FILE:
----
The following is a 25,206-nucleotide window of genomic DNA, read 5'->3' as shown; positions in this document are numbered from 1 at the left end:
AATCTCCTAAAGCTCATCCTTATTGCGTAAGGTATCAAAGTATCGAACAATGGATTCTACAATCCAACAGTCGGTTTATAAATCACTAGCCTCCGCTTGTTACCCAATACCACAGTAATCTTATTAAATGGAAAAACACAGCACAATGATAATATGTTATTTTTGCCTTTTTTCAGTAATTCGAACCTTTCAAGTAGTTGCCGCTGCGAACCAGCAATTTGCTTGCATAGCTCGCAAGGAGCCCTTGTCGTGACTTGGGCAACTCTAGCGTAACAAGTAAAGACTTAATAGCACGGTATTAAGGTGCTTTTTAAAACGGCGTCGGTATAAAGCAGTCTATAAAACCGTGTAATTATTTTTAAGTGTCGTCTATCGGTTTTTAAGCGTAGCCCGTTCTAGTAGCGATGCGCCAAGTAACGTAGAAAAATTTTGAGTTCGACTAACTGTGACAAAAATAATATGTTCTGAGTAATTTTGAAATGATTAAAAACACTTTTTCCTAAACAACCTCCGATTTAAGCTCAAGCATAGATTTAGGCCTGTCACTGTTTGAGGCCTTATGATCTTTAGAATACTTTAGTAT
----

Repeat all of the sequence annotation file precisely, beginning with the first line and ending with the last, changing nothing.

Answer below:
The following is a 25,206-nucleotide window of genomic DNA, read 5'->3' as shown; positions in this document are numbered from 1 at the left end:
AATCTCCTAAAGCTCATCCTTATTGCGTAAGGTATCAAAGTATCGAACAATGGATTCTACAATCCAACAGTCGGTTTATAAATCACTAGCCTCCGCTTGTTACCCAATACCACAGTAATCTTATTAAATGGAAAAACACAGCACAATGATAATATGTTATTTTTGCCTTTTTTCAGTAATTCGAACCTTTCAAGTAGTTGCCGCTGCGAACCAGCAATTTGCTTGCATAGCTCGCAAGGAGCCCTTGTCGTGACTTGGGCAACTCTAGCGTAACAAGTAAAGACTTAATAGCACGGTATTAAGGTGCTTTTTAAAACGGCGTCGGTATAAAGCAGTCTATAAAACCGTGTAATTATTTTTAAGTGTCGTCTATCGGTTTTTAAGCGTAGCCCGTTCTAGTAGCGATGCGCCAAGTAACGTAGAAAAATTTTGAGTTCGACTAACTGTGACAAAAATAATATGTTCTGAGTAATTTTGAAATGATTAAAAACACTTTTTCCTAAACAACCTCCGATTTAAGCTCAAGCATAGATTTAGGCCTGTCACTGTTTGAGGCCTTATGATCTTTAGAATACTTTAGTAT